In Compliance Assistance Release No. 2022-01, the U.S. Department of Labor (DOL) recently expressed “serious concerns” about the prudence of offering cryptocurrency investments to 401(k) plan participants. The agency advised fiduciaries to use “extreme care” before they consider adding such an option.
The release explains that fiduciaries can be held personally liable for breaching their duties under the Employee Retirement Income Security Act, which includes selecting and retaining only prudent investments. It also points out that the U.S. Supreme Court’s recent decision in Hughes v. Northwestern University has indicated that just because participants may choose other investments from a plan’s menu doesn’t mean fiduciaries are safe from liability for including imprudent options.
5 risk factors
In the release, the DOL identifies five factors that contribute to the challenge and risk of offering “crypto,” as it’s commonly called, at this early stage in its development:
Cryptocurrency investments are highly speculative and subject to extreme price volatility. This makes them especially risky for participants approaching retirement or those who allocate substantial portions of their accounts to crypto.
Evaluating cryptocurrency investments is difficult even for expert investors, and participants who are offered a crypto option might assume the investment is prudent, underestimate the risk and suffer losses.
Cryptocurrency presents custodial and recordkeeping concerns, including password loss, hacking and theft.
Valuation concerns include the lack of a generally accepted model for valuing crypto, the potential for inconsistent accounting treatment, and differing reporting and data integrity requirements.
Because the regulatory environment is unsettled, fiduciaries will need to analyze for themselves how to meet regulatory requirements. They’ll have to address the possibility that law enforcement could limit or prevent the use or trading of cryptocurrency investments — making them illiquid — in response to illegal activity.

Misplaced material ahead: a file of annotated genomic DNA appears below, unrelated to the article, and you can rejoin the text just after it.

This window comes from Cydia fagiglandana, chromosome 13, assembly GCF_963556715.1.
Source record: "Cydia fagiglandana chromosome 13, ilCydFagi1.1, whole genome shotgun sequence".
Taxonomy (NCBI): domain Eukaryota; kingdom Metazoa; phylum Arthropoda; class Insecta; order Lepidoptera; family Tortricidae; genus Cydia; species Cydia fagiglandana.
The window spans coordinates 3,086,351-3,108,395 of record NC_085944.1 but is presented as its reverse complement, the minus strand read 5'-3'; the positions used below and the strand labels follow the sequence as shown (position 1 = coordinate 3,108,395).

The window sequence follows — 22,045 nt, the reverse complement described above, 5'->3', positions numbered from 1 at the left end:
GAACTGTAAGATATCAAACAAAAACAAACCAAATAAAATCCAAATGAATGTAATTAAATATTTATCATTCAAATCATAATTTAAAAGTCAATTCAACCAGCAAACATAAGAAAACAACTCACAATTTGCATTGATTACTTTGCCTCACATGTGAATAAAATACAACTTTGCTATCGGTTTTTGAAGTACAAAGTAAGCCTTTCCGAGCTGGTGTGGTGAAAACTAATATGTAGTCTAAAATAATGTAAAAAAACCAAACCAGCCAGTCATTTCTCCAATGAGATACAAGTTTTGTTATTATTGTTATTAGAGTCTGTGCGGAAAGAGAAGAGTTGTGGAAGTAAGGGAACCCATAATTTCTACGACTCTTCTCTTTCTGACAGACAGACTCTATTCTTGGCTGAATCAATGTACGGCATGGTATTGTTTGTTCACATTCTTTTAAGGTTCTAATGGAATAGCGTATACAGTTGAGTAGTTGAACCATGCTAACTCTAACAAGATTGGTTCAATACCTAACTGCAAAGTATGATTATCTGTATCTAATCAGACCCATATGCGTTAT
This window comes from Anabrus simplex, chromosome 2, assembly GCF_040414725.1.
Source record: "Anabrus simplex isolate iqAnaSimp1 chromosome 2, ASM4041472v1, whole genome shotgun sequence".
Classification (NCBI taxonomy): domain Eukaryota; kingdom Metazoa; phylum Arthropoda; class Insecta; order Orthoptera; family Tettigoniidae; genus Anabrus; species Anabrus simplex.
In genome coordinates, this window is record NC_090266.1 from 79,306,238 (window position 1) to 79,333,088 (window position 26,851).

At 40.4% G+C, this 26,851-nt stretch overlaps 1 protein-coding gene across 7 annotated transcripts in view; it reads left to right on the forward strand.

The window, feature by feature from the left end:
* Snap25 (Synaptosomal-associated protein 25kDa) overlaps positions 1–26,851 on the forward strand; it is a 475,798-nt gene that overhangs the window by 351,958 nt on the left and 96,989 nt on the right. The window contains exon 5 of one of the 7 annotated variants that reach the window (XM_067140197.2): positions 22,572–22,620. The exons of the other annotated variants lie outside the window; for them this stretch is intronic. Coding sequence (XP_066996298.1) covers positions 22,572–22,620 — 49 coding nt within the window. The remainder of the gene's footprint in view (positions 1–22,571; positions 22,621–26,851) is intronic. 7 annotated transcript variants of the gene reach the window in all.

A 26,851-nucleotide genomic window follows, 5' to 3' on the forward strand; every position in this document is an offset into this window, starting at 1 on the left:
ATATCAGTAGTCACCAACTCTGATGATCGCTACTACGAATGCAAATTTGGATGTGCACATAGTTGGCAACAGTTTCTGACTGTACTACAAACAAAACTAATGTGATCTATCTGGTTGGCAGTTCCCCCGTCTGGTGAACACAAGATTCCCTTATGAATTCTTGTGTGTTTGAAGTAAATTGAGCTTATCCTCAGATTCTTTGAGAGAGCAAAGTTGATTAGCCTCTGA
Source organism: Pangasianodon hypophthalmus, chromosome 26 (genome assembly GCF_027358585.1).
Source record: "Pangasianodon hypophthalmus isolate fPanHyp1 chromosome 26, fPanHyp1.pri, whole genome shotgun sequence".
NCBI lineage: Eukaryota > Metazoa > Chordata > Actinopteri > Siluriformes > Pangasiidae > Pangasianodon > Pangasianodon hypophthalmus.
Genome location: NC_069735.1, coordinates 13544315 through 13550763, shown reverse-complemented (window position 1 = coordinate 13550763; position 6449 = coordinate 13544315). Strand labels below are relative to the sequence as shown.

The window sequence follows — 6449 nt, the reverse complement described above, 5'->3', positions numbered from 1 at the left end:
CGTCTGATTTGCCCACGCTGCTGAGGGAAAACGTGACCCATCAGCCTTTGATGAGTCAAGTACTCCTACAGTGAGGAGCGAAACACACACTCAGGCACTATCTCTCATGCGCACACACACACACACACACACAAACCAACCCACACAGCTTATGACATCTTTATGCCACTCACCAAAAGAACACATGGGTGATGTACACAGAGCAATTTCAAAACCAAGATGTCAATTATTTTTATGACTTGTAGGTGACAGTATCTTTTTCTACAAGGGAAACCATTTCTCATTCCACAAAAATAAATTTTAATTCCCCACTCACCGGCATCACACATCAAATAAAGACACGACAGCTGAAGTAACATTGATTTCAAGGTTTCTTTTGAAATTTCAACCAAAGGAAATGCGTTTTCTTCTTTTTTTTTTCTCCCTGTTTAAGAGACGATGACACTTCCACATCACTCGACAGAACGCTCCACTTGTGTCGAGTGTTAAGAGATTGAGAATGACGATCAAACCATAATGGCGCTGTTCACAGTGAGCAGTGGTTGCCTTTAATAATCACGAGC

Based on these and other concerns, the DOL intends to investigate plans that offer crypto and take enforcement action to protect participants. The release warns fiduciaries who are responsible for cryptocurrency investments — whether as part of the plan’s menu or through brokerage windows — that they “should expect to be questioned about how they can square their actions with” their fiduciary duties in light of the distinctive risks.
The lure of substantial profits has generated considerable interest in crypto. However, the DOL clearly thinks that it’s not quite ready for prime time. The overall message of Compliance Assistance Release No. 2022-01 is one of strong skepticism regarding the prudence of offering cryptocurrency investments in a 401(k) plan.
And contrary to the assumptions of some fiduciaries, the DOL’s position seems to be that fiduciary liability risk cannot be avoided by allowing such investments through brokerage windows. Even these arrangements will be questioned under the agency’s anticipated investigative program. Our firm can help your organization assess the costs and risks of a 401(k) or any other type of employer-sponsored retirement plan.
HoganTaylor Employee Benefit Plans Practice
If you have any questions about the content of this publication, or if you would like more information about HoganTaylor's Employee Benefit Plans practice, please contact Gwen Mazzola, Employee Benefit Plans Practice Lead.
INFORMATIONAL PURPOSE ONLY. This content is for informational purposes only. This content does not constitute professional advice and should not be relied upon by you or any third party, including to operate or promote your business, secure financing or capital in any form, obtain any regulatory or governmental approvals, or otherwise be used in connection with procuring services or other benefits from any entity. Before making any decision or taking any action, you should consult with professional advisors.